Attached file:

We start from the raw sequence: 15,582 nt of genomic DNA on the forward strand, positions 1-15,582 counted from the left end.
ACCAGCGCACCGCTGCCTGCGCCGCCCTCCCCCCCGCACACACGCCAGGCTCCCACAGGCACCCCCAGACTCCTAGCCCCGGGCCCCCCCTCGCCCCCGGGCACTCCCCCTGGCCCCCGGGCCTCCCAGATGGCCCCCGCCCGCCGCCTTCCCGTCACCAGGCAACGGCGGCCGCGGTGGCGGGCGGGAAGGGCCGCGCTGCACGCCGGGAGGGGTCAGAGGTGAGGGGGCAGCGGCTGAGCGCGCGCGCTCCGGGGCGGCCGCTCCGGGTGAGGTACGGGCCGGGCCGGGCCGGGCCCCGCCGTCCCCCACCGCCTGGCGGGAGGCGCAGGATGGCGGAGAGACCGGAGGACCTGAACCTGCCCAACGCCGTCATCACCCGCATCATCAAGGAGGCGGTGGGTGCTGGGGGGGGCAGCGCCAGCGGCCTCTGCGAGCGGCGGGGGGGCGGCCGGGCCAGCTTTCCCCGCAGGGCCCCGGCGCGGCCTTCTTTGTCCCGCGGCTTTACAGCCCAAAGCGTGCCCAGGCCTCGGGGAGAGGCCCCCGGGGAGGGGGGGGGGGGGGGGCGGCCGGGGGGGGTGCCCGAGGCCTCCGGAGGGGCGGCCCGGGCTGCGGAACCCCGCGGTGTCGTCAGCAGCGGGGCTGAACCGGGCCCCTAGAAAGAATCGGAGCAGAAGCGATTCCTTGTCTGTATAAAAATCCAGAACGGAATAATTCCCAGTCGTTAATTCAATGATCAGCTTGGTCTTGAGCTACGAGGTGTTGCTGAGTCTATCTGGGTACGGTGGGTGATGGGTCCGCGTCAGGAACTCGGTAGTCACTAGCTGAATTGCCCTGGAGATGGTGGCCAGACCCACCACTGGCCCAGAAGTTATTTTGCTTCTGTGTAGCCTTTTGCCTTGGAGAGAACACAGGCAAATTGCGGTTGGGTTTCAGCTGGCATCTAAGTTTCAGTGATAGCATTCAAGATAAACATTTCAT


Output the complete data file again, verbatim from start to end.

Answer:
We start from the raw sequence: 15,582 nt of genomic DNA on the forward strand, positions 1-15,582 counted from the left end.
ACCAGCGCACCGCTGCCTGCGCCGCCCTCCCCCCCGCACACACGCCAGGCTCCCACAGGCACCCCCAGACTCCTAGCCCCGGGCCCCCCCTCGCCCCCGGGCACTCCCCCTGGCCCCCGGGCCTCCCAGATGGCCCCCGCCCGCCGCCTTCCCGTCACCAGGCAACGGCGGCCGCGGTGGCGGGCGGGAAGGGCCGCGCTGCACGCCGGGAGGGGTCAGAGGTGAGGGGGCAGCGGCTGAGCGCGCGCGCTCCGGGGCGGCCGCTCCGGGTGAGGTACGGGCCGGGCCGGGCCGGGCCCCGCCGTCCCCCACCGCCTGGCGGGAGGCGCAGGATGGCGGAGAGACCGGAGGACCTGAACCTGCCCAACGCCGTCATCACCCGCATCATCAAGGAGGCGGTGGGTGCTGGGGGGGGCAGCGCCAGCGGCCTCTGCGAGCGGCGGGGGGGCGGCCGGGCCAGCTTTCCCCGCAGGGCCCCGGCGCGGCCTTCTTTGTCCCGCGGCTTTACAGCCCAAAGCGTGCCCAGGCCTCGGGGAGAGGCCCCCGGGGAGGGGGGGGGGGGGGGGCGGCCGGGGGGGGTGCCCGAGGCCTCCGGAGGGGCGGCCCGGGCTGCGGAACCCCGCGGTGTCGTCAGCAGCGGGGCTGAACCGGGCCCCTAGAAAGAATCGGAGCAGAAGCGATTCCTTGTCTGTATAAAAATCCAGAACGGAATAATTCCCAGTCGTTAATTCAATGATCAGCTTGGTCTTGAGCTACGAGGTGTTGCTGAGTCTATCTGGGTACGGTGGGTGATGGGTCCGCGTCAGGAACTCGGTAGTCACTAGCTGAATTGCCCTGGAGATGGTGGCCAGACCCACCACTGGCCCAGAAGTTATTTTGCTTCTGTGTAGCCTTTTGCCTTGGAGAGAACACAGGCAAATTGCGGTTGGGTTTCAGCTGGCATCTAAGTTTCAGTGATAGCATTCAAGATAAACATTTCAT